by timrel

October 13, 2021

Castor oil is known for its skin and haircare benefits, and if you're a new mom, you may have also heard that you can drink it while breastfeeding to promote the flow of milk. But how effective is this? And is it really safe to drink castor oil while breastfeeding?

The answer is: we don't know. There are no scientific reports so far on the effectiveness of drinking castor oil while breastfeeding, and there's no evidence to suggest that castor oil can promote the flow of breast milk.

What we do know, however, is that ricinoleic acid, castor oil's primary ingredient, may be absorbed into a pregnant woman's milk when the oil is consumed. This could potentially have laxative effects for your newborn - and it can be dangerous. Some studies have even linked castor oil to aspiration pneumonia in babies, so drinking the oil while breastfeeding just isn't worth the risk.

Is Castor Oil Safe During Pregnancy?

So, we know now that it's safer not to use castor oil while breastfeeding. But what about during pregnancy? Can it be used then?

Another potential use for castor oil, according to traditional methods, is to induce labor. However, research into the safety and effectiveness of castor oil for pregnant women is limited. Some studies do show that castor oil can be helpful in inducing labor, but others show that drinking castor oil can have side effects including vomiting, stress and nausea in the baby.

It's wise to consult your healthcare provider if you're considering using castor oil as a natural means of labor induction.

Castor oil can be used in the correct doses for both skin care and hair care purposes during pregnancy. In fact, castor oil can be a particularly beneficial hair care product for women experiencing shedding during pregnancy.

Can Castor Oil Hurt The Baby?

When used to induce labor, castor oil is unlikely to seriously hurt your baby. However, it has been known to cause painful, irregular contractions, which will stress both mom and baby and quickly lead to exhaustion.

Because of castor oil's laxative effects, if may also cause your baby to pass their first stool before they are born, which can lead to potentially problems during delivery.

In short, castor oil is unlikely to make your baby very ill, but there is a possibility that it could do. It's important to weigh up the pros and cons of using castor oil as a labor stimulant in advance of your due date.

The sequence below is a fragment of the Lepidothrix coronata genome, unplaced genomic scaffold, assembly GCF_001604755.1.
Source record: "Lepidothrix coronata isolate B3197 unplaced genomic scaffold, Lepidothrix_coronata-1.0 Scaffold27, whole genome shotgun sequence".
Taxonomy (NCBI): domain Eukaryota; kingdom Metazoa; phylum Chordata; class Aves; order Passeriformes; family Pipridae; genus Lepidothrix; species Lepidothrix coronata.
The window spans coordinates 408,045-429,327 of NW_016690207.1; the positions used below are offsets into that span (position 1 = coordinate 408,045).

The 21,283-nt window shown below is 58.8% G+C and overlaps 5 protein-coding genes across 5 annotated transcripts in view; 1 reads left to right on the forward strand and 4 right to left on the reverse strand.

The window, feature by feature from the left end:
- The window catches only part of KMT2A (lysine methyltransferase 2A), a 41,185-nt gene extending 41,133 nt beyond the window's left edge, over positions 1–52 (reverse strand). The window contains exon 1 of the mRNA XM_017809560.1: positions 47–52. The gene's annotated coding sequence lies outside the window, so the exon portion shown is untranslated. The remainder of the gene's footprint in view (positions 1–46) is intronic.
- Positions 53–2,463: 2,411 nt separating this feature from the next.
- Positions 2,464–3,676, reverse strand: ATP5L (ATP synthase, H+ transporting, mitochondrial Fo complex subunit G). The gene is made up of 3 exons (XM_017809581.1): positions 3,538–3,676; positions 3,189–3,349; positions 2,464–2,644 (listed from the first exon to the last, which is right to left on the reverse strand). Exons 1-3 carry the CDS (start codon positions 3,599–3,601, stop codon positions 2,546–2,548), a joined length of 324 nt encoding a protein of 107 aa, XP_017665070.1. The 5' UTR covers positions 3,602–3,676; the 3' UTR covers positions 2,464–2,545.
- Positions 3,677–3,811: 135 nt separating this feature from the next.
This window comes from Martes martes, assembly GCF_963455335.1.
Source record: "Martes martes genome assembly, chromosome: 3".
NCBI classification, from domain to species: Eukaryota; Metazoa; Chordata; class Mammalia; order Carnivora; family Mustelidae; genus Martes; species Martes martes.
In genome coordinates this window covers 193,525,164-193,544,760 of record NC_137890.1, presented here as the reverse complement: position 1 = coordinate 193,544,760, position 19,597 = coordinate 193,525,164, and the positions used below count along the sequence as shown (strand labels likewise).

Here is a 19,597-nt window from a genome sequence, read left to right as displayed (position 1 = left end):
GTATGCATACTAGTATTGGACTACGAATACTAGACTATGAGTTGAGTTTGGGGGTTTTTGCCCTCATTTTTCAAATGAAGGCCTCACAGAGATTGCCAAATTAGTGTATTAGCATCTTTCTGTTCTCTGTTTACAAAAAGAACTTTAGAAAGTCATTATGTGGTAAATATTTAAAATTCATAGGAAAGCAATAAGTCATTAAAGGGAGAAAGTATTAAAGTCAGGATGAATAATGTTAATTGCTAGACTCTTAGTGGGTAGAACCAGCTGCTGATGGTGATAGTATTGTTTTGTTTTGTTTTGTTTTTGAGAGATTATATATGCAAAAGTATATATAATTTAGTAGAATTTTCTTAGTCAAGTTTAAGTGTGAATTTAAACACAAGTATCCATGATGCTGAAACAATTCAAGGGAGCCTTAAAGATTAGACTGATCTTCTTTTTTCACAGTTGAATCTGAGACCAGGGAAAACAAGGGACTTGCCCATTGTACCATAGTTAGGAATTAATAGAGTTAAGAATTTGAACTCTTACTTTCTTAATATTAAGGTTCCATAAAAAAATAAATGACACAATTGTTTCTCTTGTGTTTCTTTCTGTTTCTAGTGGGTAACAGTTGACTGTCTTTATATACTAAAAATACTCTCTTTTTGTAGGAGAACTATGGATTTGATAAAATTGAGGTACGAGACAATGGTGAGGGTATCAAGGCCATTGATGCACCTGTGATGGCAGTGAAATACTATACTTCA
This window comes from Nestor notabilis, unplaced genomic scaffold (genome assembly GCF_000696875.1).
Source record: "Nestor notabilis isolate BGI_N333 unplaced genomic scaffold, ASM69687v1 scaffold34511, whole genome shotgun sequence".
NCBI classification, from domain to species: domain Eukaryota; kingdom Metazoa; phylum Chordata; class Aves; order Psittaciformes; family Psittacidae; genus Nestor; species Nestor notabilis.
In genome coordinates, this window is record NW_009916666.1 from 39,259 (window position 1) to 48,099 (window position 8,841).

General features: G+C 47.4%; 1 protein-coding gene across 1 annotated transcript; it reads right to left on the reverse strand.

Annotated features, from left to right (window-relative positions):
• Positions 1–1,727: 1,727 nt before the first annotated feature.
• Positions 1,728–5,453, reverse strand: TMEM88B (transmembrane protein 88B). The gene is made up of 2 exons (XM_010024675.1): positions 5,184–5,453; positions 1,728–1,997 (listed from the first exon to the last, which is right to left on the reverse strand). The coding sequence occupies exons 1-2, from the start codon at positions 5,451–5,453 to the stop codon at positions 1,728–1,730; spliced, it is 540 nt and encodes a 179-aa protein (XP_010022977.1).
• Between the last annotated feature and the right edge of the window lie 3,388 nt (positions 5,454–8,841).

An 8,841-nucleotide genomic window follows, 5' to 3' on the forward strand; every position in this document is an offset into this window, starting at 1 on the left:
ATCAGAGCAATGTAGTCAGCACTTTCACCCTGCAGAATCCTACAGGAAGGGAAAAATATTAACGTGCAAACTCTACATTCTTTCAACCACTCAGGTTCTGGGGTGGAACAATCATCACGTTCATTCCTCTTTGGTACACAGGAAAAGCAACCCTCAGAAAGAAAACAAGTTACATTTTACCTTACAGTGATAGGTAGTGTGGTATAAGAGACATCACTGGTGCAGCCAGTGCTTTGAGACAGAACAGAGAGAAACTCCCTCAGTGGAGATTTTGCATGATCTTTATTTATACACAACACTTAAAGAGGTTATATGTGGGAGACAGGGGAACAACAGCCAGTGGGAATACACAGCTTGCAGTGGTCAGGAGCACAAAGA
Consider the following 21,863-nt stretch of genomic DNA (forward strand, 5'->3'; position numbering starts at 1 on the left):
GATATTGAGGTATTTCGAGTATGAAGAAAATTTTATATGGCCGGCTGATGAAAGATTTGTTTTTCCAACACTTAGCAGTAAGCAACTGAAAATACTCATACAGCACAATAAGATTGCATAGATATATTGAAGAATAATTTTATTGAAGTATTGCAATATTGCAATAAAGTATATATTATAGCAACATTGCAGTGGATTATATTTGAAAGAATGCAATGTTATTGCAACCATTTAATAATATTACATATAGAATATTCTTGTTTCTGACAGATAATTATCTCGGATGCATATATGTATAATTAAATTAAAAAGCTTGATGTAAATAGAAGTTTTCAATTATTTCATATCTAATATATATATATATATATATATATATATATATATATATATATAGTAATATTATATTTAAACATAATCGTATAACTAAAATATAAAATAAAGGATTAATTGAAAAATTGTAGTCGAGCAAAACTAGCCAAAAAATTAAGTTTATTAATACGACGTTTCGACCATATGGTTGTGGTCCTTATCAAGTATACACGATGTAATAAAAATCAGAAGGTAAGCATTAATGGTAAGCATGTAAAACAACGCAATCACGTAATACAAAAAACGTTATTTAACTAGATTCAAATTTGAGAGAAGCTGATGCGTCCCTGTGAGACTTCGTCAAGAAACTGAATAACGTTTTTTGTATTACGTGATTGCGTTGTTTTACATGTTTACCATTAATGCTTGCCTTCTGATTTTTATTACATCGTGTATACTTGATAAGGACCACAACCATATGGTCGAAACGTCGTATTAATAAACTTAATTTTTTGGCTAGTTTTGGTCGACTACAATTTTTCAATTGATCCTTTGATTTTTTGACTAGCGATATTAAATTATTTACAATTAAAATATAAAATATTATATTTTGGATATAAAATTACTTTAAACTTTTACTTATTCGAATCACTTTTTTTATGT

How do I Take Castor Oil During Pregnancy?

As already mentioned earlier in this article, taking castor oil during pregnancy is risky, as there's a lot that we don't know about its effects on a newborn. However, if you do plan to take castor oil to induce labor, the general rule is to take about 4 tablespoons of oil once you're at 40 or 41 weeks of pregnancy. You shouldn't take more than this single dose.

You'll probably want to mix the oil with juice to disguise the bad taste. It's also recommended that you take the oil on an empty stomach.

Prepare yourself for the fact that castor oil may have some less desirable side effects, like diarrhea and nausea. It's wise not to take castor oil right before bed for this reason.

How Many Weeks Pregnant can you Take Castor Oil?

If you do plan to use castor oil to induce labor, make sure not to consume it before you reach 40 weeks, as you could provoke contractions and early labor. It's important not to use castor oil as a constipation remedy during this time, either.

In Summary

There's no evidence to suggest that castor oil is safe to take orally during pregnancy or breastfeeding. There are many other natural methods of inducing labor and promoting the production of breast milk that are worth considering before castor oil.

If in doubt, speak to a medical professional. Your doctor or midwife can discuss your concerns as a new mom and discuss whether drinking castor oil is the safest and most effective means of solving the particular problem you're facing.

With that said, it's safe to apply castor oil topically during pregnancy and as a breastfeeding mom, and the oil can help treat a number of common pregnancy-related skin and hair conditions.

About the author


I am passionate about health and wellbeing and have writing for over 10 years on the subject. I have a BSc Hons Degree and undertake vigorous research to help people improve their lives and live more a healthy and happy life.

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